With pre-tax profits more than doubling in 2004, Guyana Stockfeeds Inc.
has had what its Chairman and Chief Executive Robert Badal described as
excellent results, but falling short of what he had predicted in September
2004 would be a 'record year'. Even as he basked in the company's
performance, the Chairman noted that 2004 was a good year for the poultry
industry with poultry production increasing from 48m pounds in 2003 to 54m
pounds in 2004 as many new small farmers entered the industry lured by
higher prices while enjoying a reasonably stable market. These results would
be presented to the shareholders at the company's 44th Annual General
Meeting to be held on 25th June, 2005, five days before the statutory
Pre-tax profits for the preceding three years were moving in a southerly
direction having fallen from $264M in 2001 to $123M in 2002 and $78M in 2003
and the turnaround must have been welcome. Once again, the quality of half
year unaudited financial statements issued by public companies under the
Securities Industry Act have come into sharp focus and following the debacle
at Sterling Products Limited is likely to further discredit such statements.
The company's full year after tax profits are less than the half year
results issued in September when the Chairman was predicting a record year.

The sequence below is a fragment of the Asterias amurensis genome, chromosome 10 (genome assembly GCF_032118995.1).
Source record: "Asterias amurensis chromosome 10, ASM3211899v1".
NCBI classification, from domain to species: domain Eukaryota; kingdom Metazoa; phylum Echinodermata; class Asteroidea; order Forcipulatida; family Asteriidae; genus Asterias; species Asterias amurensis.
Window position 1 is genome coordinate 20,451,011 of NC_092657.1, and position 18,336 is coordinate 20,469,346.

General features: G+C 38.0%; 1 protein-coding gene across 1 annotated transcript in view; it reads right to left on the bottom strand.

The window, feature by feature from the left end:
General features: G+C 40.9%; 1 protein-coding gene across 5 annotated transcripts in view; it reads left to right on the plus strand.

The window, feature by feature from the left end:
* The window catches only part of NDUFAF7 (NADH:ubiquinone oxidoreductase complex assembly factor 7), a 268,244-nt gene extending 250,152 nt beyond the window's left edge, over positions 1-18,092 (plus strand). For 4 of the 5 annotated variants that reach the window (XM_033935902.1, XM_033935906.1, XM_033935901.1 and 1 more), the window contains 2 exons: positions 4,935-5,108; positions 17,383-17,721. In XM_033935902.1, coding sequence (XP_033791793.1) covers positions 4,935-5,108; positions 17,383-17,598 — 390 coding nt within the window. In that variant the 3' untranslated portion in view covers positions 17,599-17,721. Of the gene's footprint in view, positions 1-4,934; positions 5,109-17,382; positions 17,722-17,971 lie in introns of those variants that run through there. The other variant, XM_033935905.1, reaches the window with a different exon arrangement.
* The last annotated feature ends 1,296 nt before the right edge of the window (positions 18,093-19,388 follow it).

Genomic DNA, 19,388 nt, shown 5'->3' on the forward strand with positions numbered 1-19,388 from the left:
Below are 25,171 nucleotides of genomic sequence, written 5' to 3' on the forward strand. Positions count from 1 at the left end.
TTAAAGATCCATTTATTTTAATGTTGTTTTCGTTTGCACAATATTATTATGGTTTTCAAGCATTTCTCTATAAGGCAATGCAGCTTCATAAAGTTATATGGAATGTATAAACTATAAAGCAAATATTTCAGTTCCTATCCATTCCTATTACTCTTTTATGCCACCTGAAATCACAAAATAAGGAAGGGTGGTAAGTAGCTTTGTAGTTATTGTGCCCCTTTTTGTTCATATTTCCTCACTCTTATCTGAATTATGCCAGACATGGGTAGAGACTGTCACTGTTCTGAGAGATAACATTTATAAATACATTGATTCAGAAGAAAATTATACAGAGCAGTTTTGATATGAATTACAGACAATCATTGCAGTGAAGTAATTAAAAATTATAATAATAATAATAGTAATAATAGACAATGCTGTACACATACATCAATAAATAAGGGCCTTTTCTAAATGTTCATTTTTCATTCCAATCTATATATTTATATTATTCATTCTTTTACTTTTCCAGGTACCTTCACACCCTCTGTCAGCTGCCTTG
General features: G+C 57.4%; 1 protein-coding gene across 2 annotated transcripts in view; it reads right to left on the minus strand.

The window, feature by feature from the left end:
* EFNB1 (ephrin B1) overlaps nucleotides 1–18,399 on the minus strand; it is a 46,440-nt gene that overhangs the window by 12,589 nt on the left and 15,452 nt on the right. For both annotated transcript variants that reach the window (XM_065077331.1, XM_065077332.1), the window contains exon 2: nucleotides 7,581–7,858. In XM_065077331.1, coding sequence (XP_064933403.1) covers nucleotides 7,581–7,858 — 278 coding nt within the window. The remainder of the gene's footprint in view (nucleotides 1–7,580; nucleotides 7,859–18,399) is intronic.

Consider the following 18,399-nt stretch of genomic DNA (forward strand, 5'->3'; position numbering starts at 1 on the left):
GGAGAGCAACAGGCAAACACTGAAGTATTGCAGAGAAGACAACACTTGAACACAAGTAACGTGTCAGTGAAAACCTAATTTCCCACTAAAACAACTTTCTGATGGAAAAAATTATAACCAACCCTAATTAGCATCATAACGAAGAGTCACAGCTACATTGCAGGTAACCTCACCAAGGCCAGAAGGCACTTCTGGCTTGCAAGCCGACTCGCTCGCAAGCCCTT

It all seemed to have gone awry with interest charges which in the second
half of the year were six times that of the first half of the year. Similar
miscalculations appear to have been made in the half-year provision for
taxes which in the first half was calculated at 21% but for the full year
this jumped to 40% made up significantly of deferred taxes which arise
because of the different rates of depreciation allowed for tax and
The activities of the company include the manufacture and sale of poultry
and livestock feeds, hatching of baby chicks and processing of crude coconut
oil. It is part of the business interests of the controlling shareholder
that involve National Edible Oil and Fats Inc., El Dorado Rice Mills Inc.,
El Dorado Restaurants, holder of the Popeyes franchise in Guyana and Guyana
Stock feeds Limited (Trinidad and Tobago) which was set up when the company
had threatened to take its investment to that country.
Despite a set back in its exports to Suriname following the death of the
principal of the company's leading distributor and a decline in export sales
of 66%, total sales increased by 28%. With exports now accounting for just
over 1%, it is hard to understand the company's optimism about its access to
lucrative export markets. What our manufacturing companies need to recognise
is that the Caribbean Single Market and Economy (CSME) offers both a threat
and opportunities. The company recognises and laments the cost of
electricity, rapid migration, a stagnant economy and small market. It would
be no easy challenge for its exports which would have to include freight
costs to compete with manufacturers in countries which are less affected by
these factors. One option which companies in this situation may pursue is
price differentiation but this is hardly likely to be successful in a